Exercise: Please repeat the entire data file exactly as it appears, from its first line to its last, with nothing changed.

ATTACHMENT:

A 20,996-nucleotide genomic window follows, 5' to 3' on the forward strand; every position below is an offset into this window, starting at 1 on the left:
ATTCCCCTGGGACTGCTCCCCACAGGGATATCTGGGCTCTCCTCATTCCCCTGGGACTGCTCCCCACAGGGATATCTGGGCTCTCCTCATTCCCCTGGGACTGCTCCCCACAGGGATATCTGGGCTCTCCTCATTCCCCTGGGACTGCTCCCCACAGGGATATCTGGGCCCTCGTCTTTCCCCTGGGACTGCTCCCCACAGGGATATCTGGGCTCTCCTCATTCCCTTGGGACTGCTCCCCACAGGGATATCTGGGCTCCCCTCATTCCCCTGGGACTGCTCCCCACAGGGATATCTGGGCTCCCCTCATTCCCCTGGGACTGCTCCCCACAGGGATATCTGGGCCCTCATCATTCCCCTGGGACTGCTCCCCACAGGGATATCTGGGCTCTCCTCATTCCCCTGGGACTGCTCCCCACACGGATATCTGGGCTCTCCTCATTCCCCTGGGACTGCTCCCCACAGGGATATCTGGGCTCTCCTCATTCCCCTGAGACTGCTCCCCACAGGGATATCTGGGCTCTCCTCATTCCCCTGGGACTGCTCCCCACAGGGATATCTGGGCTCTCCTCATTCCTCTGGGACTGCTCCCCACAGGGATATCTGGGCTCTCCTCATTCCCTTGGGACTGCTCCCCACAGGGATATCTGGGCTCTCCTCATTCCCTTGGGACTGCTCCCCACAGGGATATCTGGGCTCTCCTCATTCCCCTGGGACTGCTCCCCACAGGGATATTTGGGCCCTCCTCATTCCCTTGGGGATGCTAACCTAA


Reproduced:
A 20,996-nucleotide genomic window follows, 5' to 3' on the forward strand; every position below is an offset into this window, starting at 1 on the left:
ATTCCCCTGGGACTGCTCCCCACAGGGATATCTGGGCTCTCCTCATTCCCCTGGGACTGCTCCCCACAGGGATATCTGGGCTCTCCTCATTCCCCTGGGACTGCTCCCCACAGGGATATCTGGGCTCTCCTCATTCCCCTGGGACTGCTCCCCACAGGGATATCTGGGCCCTCGTCTTTCCCCTGGGACTGCTCCCCACAGGGATATCTGGGCTCTCCTCATTCCCTTGGGACTGCTCCCCACAGGGATATCTGGGCTCCCCTCATTCCCCTGGGACTGCTCCCCACAGGGATATCTGGGCTCCCCTCATTCCCCTGGGACTGCTCCCCACAGGGATATCTGGGCCCTCATCATTCCCCTGGGACTGCTCCCCACAGGGATATCTGGGCTCTCCTCATTCCCCTGGGACTGCTCCCCACACGGATATCTGGGCTCTCCTCATTCCCCTGGGACTGCTCCCCACAGGGATATCTGGGCTCTCCTCATTCCCCTGAGACTGCTCCCCACAGGGATATCTGGGCTCTCCTCATTCCCCTGGGACTGCTCCCCACAGGGATATCTGGGCTCTCCTCATTCCTCTGGGACTGCTCCCCACAGGGATATCTGGGCTCTCCTCATTCCCTTGGGACTGCTCCCCACAGGGATATCTGGGCTCTCCTCATTCCCTTGGGACTGCTCCCCACAGGGATATCTGGGCTCTCCTCATTCCCCTGGGACTGCTCCCCACAGGGATATTTGGGCCCTCCTCATTCCCTTGGGGATGCTAACCTAA